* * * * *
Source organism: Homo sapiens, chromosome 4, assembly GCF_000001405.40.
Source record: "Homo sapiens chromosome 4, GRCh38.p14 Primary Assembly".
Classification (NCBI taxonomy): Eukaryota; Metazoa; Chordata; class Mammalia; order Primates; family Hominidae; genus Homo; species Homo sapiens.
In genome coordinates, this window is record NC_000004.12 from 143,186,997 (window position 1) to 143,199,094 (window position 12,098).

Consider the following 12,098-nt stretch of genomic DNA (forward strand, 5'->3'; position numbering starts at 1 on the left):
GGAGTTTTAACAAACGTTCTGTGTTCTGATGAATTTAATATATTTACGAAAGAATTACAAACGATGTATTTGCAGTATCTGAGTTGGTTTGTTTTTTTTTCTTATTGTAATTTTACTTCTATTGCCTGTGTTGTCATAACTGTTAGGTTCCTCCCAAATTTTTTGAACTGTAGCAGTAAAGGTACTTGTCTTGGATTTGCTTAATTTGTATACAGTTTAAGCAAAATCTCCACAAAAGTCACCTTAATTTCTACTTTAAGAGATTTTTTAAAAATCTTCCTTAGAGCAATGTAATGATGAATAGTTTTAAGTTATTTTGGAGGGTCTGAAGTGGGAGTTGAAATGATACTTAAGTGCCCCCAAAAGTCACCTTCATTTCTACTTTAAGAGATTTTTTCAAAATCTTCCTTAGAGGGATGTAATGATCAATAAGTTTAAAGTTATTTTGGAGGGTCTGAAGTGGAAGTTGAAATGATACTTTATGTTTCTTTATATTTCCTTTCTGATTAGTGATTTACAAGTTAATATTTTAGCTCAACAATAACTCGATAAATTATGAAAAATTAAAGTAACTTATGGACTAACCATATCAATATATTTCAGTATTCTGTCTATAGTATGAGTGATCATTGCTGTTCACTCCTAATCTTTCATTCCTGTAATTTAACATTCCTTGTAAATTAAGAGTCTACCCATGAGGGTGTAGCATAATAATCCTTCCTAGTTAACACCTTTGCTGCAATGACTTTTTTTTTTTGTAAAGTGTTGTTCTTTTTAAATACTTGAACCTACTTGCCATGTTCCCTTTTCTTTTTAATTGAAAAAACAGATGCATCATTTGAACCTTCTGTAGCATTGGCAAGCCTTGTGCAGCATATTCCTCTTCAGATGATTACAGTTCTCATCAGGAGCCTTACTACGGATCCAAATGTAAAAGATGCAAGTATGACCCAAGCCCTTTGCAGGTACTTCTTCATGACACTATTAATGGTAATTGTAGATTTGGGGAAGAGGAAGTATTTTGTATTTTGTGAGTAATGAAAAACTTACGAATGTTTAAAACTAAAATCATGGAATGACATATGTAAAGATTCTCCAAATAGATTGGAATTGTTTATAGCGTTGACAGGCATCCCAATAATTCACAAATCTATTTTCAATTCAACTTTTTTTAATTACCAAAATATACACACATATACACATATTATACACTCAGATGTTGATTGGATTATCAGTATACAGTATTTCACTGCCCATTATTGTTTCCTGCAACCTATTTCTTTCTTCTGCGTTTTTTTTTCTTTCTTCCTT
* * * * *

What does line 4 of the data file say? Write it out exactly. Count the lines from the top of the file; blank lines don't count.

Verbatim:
In genome coordinates, this window is record NC_000004.12 from 143,186,997 (window position 1) to 143,199,094 (window position 12,098).